Paper: Rebels to Reject Sri Lanka Peace Talks

Tamil Tiger (search) rebels plan to reject a Sri Lankan government proposal to resume peace talks because it lacks clarity and does not address their core demand for Tamil self-rule, an influential Tamil newspaper reported Thursday.

"There are no clear, concrete and comprehensive arrangements with regard to the basic aspects on the resumption of talks in the government's fresh agenda," Sudar Oli newspaper quoted unnamed rebel officials as saying.

Sudar Oli, which is known for being reliable in reporting on rebel affairs, did not give details of the rebels' rejection but to say that the creation of a self-governing Tamil authority in Sri Lanka's (search) north and east should feature on the peace talks agenda.

The report said chief rebel negotiator Anton Balasingham will convey the decision to the government through Norwegian mediators trying to bring a permanent end to Sri Lanka's two-decade-old civil conflict.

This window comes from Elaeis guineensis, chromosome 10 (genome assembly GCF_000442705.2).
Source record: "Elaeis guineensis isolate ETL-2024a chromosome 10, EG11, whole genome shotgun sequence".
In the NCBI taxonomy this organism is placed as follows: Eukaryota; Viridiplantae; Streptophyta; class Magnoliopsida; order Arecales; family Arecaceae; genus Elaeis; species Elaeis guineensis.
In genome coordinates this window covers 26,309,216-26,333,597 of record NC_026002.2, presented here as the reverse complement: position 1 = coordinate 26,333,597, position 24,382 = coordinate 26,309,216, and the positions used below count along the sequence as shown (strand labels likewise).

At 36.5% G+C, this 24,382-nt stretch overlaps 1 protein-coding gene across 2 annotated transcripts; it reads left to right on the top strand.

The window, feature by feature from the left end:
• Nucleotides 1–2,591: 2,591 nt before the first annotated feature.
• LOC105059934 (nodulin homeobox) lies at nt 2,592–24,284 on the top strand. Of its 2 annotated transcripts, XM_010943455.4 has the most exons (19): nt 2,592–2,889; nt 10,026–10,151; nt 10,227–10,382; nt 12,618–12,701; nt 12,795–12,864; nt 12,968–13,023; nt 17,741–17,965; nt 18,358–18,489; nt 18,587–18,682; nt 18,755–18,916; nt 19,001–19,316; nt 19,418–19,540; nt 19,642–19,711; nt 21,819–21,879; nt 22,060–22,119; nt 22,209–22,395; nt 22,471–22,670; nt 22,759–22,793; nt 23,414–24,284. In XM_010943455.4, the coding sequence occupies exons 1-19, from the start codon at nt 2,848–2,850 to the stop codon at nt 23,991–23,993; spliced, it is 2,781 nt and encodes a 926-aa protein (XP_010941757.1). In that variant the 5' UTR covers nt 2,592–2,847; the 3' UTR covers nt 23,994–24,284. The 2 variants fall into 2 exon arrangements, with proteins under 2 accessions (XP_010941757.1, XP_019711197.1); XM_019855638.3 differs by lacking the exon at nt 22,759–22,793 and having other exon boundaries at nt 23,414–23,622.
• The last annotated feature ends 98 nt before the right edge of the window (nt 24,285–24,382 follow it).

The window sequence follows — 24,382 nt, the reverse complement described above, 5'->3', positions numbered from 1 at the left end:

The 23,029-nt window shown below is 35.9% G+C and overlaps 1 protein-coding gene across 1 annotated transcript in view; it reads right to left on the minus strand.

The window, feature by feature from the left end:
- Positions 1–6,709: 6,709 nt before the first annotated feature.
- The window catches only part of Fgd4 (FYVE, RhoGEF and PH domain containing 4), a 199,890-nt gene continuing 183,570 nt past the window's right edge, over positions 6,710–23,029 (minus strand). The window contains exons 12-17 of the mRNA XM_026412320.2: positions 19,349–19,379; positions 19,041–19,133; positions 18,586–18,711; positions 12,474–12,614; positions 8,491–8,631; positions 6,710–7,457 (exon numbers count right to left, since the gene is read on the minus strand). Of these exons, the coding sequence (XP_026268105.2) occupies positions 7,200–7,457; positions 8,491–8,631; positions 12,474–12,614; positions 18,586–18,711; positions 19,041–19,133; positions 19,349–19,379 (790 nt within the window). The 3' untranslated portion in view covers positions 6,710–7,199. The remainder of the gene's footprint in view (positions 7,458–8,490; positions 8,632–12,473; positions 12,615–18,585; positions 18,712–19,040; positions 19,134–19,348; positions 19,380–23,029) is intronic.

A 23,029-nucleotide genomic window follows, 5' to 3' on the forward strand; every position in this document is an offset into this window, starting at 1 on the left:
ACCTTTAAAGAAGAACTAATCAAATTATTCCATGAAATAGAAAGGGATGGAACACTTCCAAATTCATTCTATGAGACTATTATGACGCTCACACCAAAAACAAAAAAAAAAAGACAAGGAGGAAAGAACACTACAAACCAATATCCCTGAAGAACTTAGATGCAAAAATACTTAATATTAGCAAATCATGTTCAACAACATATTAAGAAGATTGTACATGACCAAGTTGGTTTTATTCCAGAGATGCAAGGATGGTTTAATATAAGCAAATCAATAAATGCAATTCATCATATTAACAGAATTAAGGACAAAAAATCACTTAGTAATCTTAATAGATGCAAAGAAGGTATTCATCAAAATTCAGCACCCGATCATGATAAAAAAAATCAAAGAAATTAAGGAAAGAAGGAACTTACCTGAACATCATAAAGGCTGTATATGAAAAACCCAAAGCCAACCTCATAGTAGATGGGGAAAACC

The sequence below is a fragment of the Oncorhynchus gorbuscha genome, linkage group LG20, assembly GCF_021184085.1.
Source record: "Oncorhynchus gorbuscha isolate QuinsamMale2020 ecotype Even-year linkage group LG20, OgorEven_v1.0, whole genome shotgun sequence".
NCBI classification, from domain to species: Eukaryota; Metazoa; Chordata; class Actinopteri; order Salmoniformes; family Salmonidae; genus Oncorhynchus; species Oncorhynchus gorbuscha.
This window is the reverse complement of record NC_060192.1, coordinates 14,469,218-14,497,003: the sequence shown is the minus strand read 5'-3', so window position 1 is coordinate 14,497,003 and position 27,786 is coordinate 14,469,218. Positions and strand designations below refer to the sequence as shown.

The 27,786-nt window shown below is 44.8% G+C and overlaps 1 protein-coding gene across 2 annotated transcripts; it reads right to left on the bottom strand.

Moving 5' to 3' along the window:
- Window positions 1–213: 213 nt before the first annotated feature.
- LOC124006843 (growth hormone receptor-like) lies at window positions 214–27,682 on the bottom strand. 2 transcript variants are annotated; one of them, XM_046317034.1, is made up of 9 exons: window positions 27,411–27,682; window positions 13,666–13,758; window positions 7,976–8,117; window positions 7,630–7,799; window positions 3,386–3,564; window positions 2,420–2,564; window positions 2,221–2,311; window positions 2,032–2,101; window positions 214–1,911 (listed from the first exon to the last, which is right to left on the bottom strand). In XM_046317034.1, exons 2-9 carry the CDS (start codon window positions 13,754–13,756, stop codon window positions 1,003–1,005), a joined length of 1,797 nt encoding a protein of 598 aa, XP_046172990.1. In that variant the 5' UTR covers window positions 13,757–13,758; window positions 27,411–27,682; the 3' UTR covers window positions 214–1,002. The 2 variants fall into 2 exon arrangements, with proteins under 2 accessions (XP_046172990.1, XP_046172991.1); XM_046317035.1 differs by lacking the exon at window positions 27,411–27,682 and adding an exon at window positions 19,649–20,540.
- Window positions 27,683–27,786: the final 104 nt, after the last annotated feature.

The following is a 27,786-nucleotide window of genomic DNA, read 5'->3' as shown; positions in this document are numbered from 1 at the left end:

The government on Monday made its latest proposal to resume peace talks with the Liberation Tigers of Tamileelam (search). The proposal sought formal commitments from the rebels to honor Sri Lanka's sovereignty and integrity, and not to work for a separate Tamil state.

In exchange, the government would no longer insist that peace talks focus on a final settlement before addressing the rebels' interim demands for broad autonomy in Tamil-dominated areas.

During peace talks held in Oslo in December 2002, the government claims that the rebels agreed to explore a federal solution to the civil war that has killed some 65,000 people. The Tigers later backed out of the so-called Oslo Declaration, saying an agreement was not ratified.

The talks have been stalled since April 2003, when the rebels demanded increased authority in the north and east.

The rebels want talks to focus on a largely independent Tamil territory with control over its own administration, police and legal system, unrestricted access to the sea, and the right to collect taxes and receive direct foreign aid.